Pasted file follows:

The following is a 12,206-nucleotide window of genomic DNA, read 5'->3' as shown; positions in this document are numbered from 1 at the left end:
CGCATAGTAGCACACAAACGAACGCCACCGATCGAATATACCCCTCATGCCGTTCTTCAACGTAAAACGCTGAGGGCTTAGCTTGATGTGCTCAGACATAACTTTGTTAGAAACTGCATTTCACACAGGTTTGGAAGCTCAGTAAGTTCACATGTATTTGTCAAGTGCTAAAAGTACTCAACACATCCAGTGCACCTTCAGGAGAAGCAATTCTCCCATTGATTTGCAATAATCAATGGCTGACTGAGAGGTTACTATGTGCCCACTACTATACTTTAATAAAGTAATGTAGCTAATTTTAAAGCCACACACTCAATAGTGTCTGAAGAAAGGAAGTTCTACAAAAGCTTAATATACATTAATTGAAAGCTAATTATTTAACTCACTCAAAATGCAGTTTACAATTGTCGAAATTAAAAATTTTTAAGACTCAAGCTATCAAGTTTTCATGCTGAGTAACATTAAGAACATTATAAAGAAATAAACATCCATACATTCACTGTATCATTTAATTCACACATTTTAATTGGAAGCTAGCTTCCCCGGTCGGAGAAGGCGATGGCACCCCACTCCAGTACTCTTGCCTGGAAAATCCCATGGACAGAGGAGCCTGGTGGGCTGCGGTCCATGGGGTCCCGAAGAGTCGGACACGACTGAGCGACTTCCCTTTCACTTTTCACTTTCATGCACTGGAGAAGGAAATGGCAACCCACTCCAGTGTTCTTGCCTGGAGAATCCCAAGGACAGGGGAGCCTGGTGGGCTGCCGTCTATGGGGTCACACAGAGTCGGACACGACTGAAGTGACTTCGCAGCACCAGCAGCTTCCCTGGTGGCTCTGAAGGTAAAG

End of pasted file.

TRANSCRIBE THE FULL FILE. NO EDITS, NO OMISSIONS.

The following is a 12,206-nucleotide window of genomic DNA, read 5'->3' as shown; positions in this document are numbered from 1 at the left end:
CGCATAGTAGCACACAAACGAACGCCACCGATCGAATATACCCCTCATGCCGTTCTTCAACGTAAAACGCTGAGGGCTTAGCTTGATGTGCTCAGACATAACTTTGTTAGAAACTGCATTTCACACAGGTTTGGAAGCTCAGTAAGTTCACATGTATTTGTCAAGTGCTAAAAGTACTCAACACATCCAGTGCACCTTCAGGAGAAGCAATTCTCCCATTGATTTGCAATAATCAATGGCTGACTGAGAGGTTACTATGTGCCCACTACTATACTTTAATAAAGTAATGTAGCTAATTTTAAAGCCACACACTCAATAGTGTCTGAAGAAAGGAAGTTCTACAAAAGCTTAATATACATTAATTGAAAGCTAATTATTTAACTCACTCAAAATGCAGTTTACAATTGTCGAAATTAAAAATTTTTAAGACTCAAGCTATCAAGTTTTCATGCTGAGTAACATTAAGAACATTATAAAGAAATAAACATCCATACATTCACTGTATCATTTAATTCACACATTTTAATTGGAAGCTAGCTTCCCCGGTCGGAGAAGGCGATGGCACCCCACTCCAGTACTCTTGCCTGGAAAATCCCATGGACAGAGGAGCCTGGTGGGCTGCGGTCCATGGGGTCCCGAAGAGTCGGACACGACTGAGCGACTTCCCTTTCACTTTTCACTTTCATGCACTGGAGAAGGAAATGGCAACCCACTCCAGTGTTCTTGCCTGGAGAATCCCAAGGACAGGGGAGCCTGGTGGGCTGCCGTCTATGGGGTCACACAGAGTCGGACACGACTGAAGTGACTTCGCAGCACCAGCAGCTTCCCTGGTGGCTCTGAAGGTAAAG